2009 Safety, Security and International Affairs

John C. McDougal

Spearheaded the IRS Office of Chief Counsel’s efforts to stamp out the use of offshore accounts to commit tax fraud.

For years, tax cheats have set up offshore bank accounts, thinking it would keep them out of reach of U.S. tax law enforcers. John McDougal is an Internal Revenue Service (IRS) special trial attorney who is making scofflaws think again, unraveling complicated international financial networks and recovering millions of dollars in the process.

His colleagues say McDougal is an innovative thinker whose team took a simple idea and transformed it into a campaign that challenged the seemingly impenetrable veil of secrecy around offshore accounts and gradually raised the risks of hiding money offshore to the point where large numbers of offshore tax evaders are now turning themselves in. This relentless campaign has most recently contributed to forcing a recalcitrant foreign bank to reveal the identities of hundreds of offshore account holders. Offshore tax evasion, a 2008 Senate report said, costs the U.S. Treasury $100 billion per year.

“There are a number of people who do this work and contribute, but without John’s personal and direct involvement, I don’t think we would be where are today. We have far exceeded expectations,” said Dan Reeves, an IRS internal review agent and offshore compliance technical advisor who has worked with McDougal since 2000.

McDougal’s team’s approach was simple: If foreign tax havens were not forthcoming with information about their depositors, perhaps going after U.S. companies that process financial transactions for Americans with foreign bank accounts would yield results. For that he needed the help of John Doe.

McDougal and his colleagues at the IRS and the Department of Justice (DOJ) reasoned that they didn’t need to know the identity of depositors to seek information linking them to foreign accounts. They took a little used device called a “John Doe summons” and used it to get data about financial transactions involving offshore funds that flowed through record systems of U.S. credit card associations, merchants, credit card processors, electronic payment companies and banks.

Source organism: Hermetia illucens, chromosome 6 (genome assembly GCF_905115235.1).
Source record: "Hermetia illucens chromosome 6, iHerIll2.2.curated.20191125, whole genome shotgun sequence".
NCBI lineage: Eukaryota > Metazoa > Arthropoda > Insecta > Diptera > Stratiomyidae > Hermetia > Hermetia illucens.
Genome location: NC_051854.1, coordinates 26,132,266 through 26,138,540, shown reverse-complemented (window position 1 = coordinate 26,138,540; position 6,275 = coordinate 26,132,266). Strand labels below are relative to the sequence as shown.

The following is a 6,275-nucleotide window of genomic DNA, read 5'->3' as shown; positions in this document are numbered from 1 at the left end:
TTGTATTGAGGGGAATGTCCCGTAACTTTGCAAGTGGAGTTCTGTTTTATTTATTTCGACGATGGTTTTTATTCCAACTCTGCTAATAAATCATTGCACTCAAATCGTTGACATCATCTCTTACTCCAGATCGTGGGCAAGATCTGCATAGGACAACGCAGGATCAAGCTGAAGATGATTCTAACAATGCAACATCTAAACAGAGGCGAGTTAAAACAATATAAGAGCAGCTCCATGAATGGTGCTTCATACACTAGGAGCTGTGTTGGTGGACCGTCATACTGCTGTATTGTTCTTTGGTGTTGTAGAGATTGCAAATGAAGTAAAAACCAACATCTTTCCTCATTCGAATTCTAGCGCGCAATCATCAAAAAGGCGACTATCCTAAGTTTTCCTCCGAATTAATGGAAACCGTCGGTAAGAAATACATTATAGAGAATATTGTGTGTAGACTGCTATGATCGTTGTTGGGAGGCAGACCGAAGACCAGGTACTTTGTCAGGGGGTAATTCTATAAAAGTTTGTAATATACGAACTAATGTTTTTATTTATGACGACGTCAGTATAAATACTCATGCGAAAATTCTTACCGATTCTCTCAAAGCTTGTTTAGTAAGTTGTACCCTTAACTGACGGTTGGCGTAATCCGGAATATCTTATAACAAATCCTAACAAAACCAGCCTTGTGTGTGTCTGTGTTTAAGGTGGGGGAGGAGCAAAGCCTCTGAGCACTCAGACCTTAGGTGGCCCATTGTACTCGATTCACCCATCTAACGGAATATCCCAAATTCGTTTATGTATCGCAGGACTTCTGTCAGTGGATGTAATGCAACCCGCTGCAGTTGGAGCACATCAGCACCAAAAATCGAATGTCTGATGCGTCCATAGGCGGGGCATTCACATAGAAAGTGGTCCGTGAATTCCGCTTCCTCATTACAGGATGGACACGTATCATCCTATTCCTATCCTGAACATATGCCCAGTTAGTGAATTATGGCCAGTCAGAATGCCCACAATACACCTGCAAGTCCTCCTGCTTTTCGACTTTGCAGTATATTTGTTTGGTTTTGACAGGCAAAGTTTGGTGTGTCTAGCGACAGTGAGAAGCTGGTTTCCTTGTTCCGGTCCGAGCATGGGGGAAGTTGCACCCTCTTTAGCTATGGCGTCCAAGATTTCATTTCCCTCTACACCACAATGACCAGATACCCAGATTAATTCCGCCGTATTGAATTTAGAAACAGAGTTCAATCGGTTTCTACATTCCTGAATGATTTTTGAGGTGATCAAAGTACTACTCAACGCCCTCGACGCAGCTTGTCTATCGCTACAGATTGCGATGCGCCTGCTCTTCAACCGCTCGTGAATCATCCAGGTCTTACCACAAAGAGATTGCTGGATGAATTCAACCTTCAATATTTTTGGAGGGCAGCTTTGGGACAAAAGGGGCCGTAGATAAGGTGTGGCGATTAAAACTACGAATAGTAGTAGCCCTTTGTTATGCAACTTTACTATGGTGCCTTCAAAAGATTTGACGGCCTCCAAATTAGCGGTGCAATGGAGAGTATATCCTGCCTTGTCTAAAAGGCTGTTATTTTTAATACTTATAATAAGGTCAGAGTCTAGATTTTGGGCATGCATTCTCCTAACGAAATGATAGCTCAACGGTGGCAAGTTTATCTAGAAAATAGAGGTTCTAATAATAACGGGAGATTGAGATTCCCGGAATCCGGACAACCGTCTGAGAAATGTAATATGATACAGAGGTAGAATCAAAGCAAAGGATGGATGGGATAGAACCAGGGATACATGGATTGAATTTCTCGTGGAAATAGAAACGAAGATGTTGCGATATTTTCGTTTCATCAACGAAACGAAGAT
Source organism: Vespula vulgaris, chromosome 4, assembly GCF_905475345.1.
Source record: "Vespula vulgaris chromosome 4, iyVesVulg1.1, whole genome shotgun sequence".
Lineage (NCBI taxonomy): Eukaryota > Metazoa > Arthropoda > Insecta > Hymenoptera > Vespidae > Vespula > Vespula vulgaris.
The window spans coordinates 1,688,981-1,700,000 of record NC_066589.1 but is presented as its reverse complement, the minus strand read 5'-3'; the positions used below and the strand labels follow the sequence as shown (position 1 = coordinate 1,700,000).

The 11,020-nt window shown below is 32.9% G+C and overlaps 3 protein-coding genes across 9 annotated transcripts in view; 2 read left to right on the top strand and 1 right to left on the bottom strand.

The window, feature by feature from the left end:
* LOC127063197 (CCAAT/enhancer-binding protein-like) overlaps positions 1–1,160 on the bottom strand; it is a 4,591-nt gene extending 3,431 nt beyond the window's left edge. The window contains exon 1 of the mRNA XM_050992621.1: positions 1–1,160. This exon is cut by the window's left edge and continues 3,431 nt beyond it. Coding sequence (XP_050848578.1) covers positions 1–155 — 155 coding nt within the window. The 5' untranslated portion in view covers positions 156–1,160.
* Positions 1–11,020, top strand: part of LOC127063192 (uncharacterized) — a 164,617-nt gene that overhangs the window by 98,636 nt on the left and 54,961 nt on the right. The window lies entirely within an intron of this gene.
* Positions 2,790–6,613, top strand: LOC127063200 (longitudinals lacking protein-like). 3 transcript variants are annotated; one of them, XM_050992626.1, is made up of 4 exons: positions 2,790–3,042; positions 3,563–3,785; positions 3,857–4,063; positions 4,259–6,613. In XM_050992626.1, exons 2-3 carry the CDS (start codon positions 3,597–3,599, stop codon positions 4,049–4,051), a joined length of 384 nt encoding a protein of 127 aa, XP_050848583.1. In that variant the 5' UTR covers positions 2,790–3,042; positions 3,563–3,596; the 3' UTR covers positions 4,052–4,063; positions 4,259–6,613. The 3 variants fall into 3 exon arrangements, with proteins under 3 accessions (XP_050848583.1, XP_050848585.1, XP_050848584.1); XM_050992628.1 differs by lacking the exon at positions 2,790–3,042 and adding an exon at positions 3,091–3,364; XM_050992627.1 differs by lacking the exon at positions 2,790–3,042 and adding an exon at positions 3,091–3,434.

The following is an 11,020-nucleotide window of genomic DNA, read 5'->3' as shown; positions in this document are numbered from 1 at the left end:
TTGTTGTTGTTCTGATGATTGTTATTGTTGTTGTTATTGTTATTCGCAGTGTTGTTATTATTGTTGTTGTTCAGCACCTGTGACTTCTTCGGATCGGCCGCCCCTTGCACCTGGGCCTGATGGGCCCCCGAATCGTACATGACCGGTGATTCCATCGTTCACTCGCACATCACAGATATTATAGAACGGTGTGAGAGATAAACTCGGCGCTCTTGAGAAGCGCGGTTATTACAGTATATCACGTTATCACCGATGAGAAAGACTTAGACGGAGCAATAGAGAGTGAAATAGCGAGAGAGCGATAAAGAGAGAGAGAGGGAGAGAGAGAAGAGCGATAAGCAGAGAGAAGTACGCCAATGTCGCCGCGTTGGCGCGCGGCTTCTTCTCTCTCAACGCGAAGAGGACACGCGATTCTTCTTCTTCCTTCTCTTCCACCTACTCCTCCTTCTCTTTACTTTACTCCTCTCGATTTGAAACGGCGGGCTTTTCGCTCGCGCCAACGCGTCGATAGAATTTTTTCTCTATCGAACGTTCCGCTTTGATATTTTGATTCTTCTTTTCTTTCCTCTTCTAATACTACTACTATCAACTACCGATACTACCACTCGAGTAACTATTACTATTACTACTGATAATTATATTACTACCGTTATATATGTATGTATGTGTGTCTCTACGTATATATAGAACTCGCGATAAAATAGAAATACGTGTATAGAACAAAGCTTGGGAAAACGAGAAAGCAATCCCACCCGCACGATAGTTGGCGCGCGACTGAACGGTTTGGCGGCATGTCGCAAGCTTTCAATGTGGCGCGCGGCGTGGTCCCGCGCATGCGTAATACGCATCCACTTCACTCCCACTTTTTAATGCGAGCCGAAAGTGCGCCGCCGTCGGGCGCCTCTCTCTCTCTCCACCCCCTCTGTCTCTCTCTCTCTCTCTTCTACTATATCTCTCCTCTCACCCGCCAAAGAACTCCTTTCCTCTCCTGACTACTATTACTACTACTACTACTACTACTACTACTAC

From there it was a matter of following leads from the transaction information to find U.S. taxpayers with offshore accounts who had failed to report their holdings in their annual IRS tax returns.

Perhaps the most successful of the John Doe summonses was issued in 2008 to Swiss banking giant UBS AG for information relating to U.S. taxpayers with secret Swiss accounts. The summons was instrumental in the Justice Department securing a settlement under which UBS admitted engaging in a scheme to help U.S. clients hide income from the IRS, revealed the identity of hundreds of depositors and agreed to pay a $780 million penalty. Tens of thousands of additional names are still being pursued by IRS and DOJ in a contested summons enforcement proceeding against UBS in federal district court.

The John Doe summonses also have led to negotiations toward enhanced banking transparency between U.S. authorities and other countries including Switzerland, Lichtenstein, Andorra and many others that have long traditions of bank secrecy.

“John is considered a national resource. He works on high profile assignments and is the top lawyer working on the infamous UBS cases,” said Stephen H. Kesselman, Deputy Chief Counsel at the IRS.

“He really has done a public service. The public has to pay more money when dishonest people don’t pay their share. John, in particular, makes sure people get a fair shake and goes after major evaders. It makes the tax burden on all of us fairer,” added Thomas R. Thomas, another IRS lawyer who has worked with McDougal.

But McDougal’s public service goes beyond the IRS. McDougal was detailed for 18 months to serve as an investigator on the staff of Sen. Carl Levin of Michigan. He was instrumental in the drafting of Levin’s “Stop Tax Haven Abuse Act” and became a trusted counselor to the senator.

It was at McDougal’s suggestion that Levin sponsored legislation that included language to set up an electronic federal tax lien registry that would save the IRS $150 million and free up IRS personnel to focus on other forms of enforcement. He also contributed to the 2006 report that quantified offshore tax evasion losses at $100 billion annually.

McDougal has ensured that his legacy at IRS will go beyond his creative approaches to nabbing tax cheats. He helped design and conduct training programs to school the next generation of government attorneys and agents around the country in effective techniques of tax evasion sleuthing.

Prior to his work on offshore tax evasion, John McDougal served for more than 25 years as a federal tax attorney, including 15 years as a Special Assistant United States Attorney prosecuting dozens of criminal cases and breaking up illegal tax schemes in relative anonymity. But for the hundreds of criminals he’s nabbed, and the thousands of others now feeling the pressure of IRS’s offshore initiatives, John McDougal is no John Doe. He’s the man who brought them to justice and ended their criminal ways.